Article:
As Oguibe notes, there was a kernel of a reasonable complaint in there somewhere, but it got lost because Pearson made his claims in such an unattractive, aggressive and totally over-the-top manner. It is irritating if something isn’t ready by the time specified. I drove to pick up some shoes the other Friday. The shoe repairer is about a half an hour drive away from my house, and not in the vicinity of anywhere I would ordinarily visit. With a small child in tow, it’s an expedition. Although they’d told me the shoes would be ready by the Thursday, they were not ready by then, or the day after. I was irritated at making the drive out there. But I’m not about to file a claim for $64M against them. It would be nice if they acknowledged the inconvenience, or even took a few bucks off the repair fee for all the petrol I’ve used getting there and back again, but that’s about all I’d expect.

Obviously, Pearson’s subsequent actions were unreasonable in the extreme, including the extraordinarily exorbitant damages claims, the claims for emotional distress and suffering and the car hire fees. But Oguibe is right: I think the judgment should perhaps have drawn the distinction between Pearson’s initial legitimate complaint and his subsequent extremely unreasonable complaints.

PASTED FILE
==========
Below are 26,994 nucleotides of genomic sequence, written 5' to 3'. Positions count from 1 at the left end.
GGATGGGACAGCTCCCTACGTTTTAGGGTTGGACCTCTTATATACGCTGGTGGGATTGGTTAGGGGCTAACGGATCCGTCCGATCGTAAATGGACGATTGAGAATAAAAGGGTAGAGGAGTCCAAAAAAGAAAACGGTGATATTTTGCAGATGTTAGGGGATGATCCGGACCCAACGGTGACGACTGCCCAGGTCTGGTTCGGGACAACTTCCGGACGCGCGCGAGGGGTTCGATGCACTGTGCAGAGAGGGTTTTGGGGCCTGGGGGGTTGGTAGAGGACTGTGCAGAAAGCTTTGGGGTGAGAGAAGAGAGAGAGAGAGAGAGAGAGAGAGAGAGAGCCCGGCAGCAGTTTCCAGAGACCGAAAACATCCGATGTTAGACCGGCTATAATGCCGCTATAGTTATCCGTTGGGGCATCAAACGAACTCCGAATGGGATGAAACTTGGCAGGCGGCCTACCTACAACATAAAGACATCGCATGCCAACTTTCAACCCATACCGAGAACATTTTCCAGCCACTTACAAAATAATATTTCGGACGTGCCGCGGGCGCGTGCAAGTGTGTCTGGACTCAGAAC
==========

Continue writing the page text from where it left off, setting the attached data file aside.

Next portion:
It’s a bit of a sad case. It must have been awful for the Chungs to have to go through the ordeal of a trial with very little merit. On the other hand, Pearson seems to be a bit of a sad character, who has become obsessed with his legal action and turned into a vexatious litigant (a la Bleak House). Pearson has already indicated he will appeal, of course. It’s a lose-lose situation, really.

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10 Comments

Filed under consumer affairs, courts, crazy stuff, law, society, USA

10 responses to “Pants guy loses

  1. fairlane

    I’d love to know the guy’s politics. Could this be a stunt to try and bring about more “Tort Reform?”

    Surely he’s not this stupid.

  2. GavinM

    I read in the MX — (I know it’s not the world’s greatest publication, but it’s free)– that Pearson said if he won the case he would keep $2.95 million and use the rest to “encourage others to initiate similar court cases”…The bloke sounds like a real fruitloop to me…

  3. pete m

    OT – I’d call them before travelling 30 minutes based solely on a promise – that $0.25 could save a lot of $ and time.